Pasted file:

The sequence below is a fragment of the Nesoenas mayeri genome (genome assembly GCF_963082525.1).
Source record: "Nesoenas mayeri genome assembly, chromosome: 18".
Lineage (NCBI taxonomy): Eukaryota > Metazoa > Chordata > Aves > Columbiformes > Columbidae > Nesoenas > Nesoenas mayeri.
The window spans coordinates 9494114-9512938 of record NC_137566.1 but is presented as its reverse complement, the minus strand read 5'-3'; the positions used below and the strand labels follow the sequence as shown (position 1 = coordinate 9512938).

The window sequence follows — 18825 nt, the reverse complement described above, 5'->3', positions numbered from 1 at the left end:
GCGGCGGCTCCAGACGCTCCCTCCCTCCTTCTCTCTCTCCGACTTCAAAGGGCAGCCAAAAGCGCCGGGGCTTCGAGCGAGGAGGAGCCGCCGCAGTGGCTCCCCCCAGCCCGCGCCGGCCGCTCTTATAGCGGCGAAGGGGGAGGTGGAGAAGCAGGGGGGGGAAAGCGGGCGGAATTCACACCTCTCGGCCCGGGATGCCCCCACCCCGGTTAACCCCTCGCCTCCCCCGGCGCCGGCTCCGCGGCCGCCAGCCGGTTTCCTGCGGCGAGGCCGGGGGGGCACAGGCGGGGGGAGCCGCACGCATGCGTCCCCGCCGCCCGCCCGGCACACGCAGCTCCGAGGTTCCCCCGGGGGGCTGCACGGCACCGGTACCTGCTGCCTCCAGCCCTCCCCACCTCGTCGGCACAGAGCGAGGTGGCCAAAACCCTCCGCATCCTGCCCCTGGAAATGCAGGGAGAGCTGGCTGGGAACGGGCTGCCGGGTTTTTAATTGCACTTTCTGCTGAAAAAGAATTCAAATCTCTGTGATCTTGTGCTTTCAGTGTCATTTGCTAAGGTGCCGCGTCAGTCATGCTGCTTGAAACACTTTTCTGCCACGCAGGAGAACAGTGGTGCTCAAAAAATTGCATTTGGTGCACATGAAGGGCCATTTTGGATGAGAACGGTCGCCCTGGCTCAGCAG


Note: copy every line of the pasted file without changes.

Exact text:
The sequence below is a fragment of the Nesoenas mayeri genome (genome assembly GCF_963082525.1).
Source record: "Nesoenas mayeri genome assembly, chromosome: 18".
Lineage (NCBI taxonomy): Eukaryota > Metazoa > Chordata > Aves > Columbiformes > Columbidae > Nesoenas > Nesoenas mayeri.
The window spans coordinates 9494114-9512938 of record NC_137566.1 but is presented as its reverse complement, the minus strand read 5'-3'; the positions used below and the strand labels follow the sequence as shown (position 1 = coordinate 9512938).

The window sequence follows — 18825 nt, the reverse complement described above, 5'->3', positions numbered from 1 at the left end:
GCGGCGGCTCCAGACGCTCCCTCCCTCCTTCTCTCTCTCCGACTTCAAAGGGCAGCCAAAAGCGCCGGGGCTTCGAGCGAGGAGGAGCCGCCGCAGTGGCTCCCCCCAGCCCGCGCCGGCCGCTCTTATAGCGGCGAAGGGGGAGGTGGAGAAGCAGGGGGGGGAAAGCGGGCGGAATTCACACCTCTCGGCCCGGGATGCCCCCACCCCGGTTAACCCCTCGCCTCCCCCGGCGCCGGCTCCGCGGCCGCCAGCCGGTTTCCTGCGGCGAGGCCGGGGGGGCACAGGCGGGGGGAGCCGCACGCATGCGTCCCCGCCGCCCGCCCGGCACACGCAGCTCCGAGGTTCCCCCGGGGGGCTGCACGGCACCGGTACCTGCTGCCTCCAGCCCTCCCCACCTCGTCGGCACAGAGCGAGGTGGCCAAAACCCTCCGCATCCTGCCCCTGGAAATGCAGGGAGAGCTGGCTGGGAACGGGCTGCCGGGTTTTTAATTGCACTTTCTGCTGAAAAAGAATTCAAATCTCTGTGATCTTGTGCTTTCAGTGTCATTTGCTAAGGTGCCGCGTCAGTCATGCTGCTTGAAACACTTTTCTGCCACGCAGGAGAACAGTGGTGCTCAAAAAATTGCATTTGGTGCACATGAAGGGCCATTTTGGATGAGAACGGTCGCCCTGGCTCAGCAG